I was homeless for 6 years and lived out of my truck although I was working the entire time. I was never on drugs and I don't drink, since alcohol gives me debilitating migraines. To give you an idea of why I was homeless, it was as simple as making a little more than the minimum wage of $5.50/hr, my rent was going up to over $500 a month and I couldn't pull together the first, last and security needed to get me in a different living situation.
One of the things you learn really fast is to NEVER tell anyone you are homeless, especially prospective employers. When I went to a job fair given by the city college (did I mention I was a student as well?) I didn't have a phone and was told I needed to have one because "these people don't want to hire anyone who is homeless". I worked as a cashier where other homeless people would come in to buy coffee and then sit for a while outside. The rude remarks of the customers almost brought me to tears. While helping these customers, many of them told me the homeless should be rounded up and shot so "I" wouldn't have to deal with them. My family knew I was homeless and refused to acknowledge it. I was too proud to ask them for help, especially as I had my vehicle and a safe place to park at night, something many homeless people never have.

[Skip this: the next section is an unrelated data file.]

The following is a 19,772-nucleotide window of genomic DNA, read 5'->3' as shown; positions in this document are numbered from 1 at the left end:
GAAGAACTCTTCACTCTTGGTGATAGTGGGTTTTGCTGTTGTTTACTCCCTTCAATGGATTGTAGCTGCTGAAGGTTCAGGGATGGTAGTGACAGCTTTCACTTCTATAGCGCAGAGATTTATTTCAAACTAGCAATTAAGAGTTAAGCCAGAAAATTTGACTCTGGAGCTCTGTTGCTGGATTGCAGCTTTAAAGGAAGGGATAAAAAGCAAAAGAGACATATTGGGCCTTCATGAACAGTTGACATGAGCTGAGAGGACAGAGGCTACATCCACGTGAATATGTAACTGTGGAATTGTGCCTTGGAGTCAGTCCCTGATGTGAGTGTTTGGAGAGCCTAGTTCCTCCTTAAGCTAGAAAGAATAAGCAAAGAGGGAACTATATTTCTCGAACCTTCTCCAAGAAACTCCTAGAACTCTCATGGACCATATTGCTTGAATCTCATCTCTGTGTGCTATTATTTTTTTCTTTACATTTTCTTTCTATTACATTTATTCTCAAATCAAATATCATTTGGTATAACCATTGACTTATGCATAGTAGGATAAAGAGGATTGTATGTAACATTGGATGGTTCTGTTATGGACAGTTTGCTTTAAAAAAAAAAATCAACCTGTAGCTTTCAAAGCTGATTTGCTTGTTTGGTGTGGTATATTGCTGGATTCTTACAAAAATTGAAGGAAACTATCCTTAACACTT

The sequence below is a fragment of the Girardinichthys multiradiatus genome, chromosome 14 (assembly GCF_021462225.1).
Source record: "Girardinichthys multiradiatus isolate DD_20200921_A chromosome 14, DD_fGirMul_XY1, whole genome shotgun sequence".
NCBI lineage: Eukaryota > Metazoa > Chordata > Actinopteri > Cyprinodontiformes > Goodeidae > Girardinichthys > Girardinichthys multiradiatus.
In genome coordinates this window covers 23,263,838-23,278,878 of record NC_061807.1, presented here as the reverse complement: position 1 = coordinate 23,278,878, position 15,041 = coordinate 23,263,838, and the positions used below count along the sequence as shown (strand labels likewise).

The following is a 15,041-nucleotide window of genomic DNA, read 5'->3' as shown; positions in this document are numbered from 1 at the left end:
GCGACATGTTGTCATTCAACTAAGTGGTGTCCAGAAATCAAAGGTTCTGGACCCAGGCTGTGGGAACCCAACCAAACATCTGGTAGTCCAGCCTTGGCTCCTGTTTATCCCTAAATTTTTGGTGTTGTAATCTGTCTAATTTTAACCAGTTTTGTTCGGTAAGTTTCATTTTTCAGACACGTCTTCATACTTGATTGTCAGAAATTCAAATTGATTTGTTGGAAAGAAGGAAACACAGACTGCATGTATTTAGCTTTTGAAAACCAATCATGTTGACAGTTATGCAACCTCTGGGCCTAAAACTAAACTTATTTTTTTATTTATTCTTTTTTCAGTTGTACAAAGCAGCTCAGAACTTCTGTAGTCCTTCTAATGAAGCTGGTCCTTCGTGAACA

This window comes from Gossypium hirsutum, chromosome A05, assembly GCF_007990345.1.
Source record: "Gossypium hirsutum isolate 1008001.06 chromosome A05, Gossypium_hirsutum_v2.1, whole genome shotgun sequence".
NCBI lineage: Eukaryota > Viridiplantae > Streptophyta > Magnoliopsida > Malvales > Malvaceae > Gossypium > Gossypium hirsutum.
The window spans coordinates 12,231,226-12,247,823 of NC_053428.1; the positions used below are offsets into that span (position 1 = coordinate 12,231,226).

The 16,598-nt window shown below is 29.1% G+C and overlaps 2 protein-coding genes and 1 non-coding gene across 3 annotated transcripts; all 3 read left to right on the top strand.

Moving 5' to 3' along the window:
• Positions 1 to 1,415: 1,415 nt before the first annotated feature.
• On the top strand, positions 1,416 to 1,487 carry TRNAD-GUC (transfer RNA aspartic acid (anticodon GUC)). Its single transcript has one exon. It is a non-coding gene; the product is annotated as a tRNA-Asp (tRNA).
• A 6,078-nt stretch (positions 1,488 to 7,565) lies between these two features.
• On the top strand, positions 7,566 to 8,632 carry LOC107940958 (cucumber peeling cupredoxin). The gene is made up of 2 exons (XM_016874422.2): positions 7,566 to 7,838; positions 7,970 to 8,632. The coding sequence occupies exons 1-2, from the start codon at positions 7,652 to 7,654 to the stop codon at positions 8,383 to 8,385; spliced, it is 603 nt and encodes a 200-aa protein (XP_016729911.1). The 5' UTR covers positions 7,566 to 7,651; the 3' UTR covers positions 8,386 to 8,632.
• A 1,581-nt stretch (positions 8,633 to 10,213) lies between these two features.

The people that treated me the best in terms of giving me support and encouragement were other homeless people and surprisingly, the police were far more likely to be sympathetic towards my situation than my friends. Cops and firefighters know at a glance if someone is homeless and the local ones bent over backwards to make sure I was safe and unmolested at night in my truck - I can't ever thank them enough and I will be forever grateful to them.
Eventually I got a room to rent, then a trailer and although I had to sell it several years ago, I was eventually able to buy a house. I guess the point I'm trying to make is you may never know who is or has been homeless and that we can all run into a patch of bad luck. That doesn't mean homeless people are inferior and that they can be treated like garbage. You don't have to like every person you meet, on the job or on the street, but trust me, a little courtesy goes a long, long way.
Did not get permission to use this comment posted on article mentioned in Articulate Homeless Man post, by person using name Rodentraiser. It was easier to share it, then summarize, with no direct link back to the comment, is why I am bending rules here.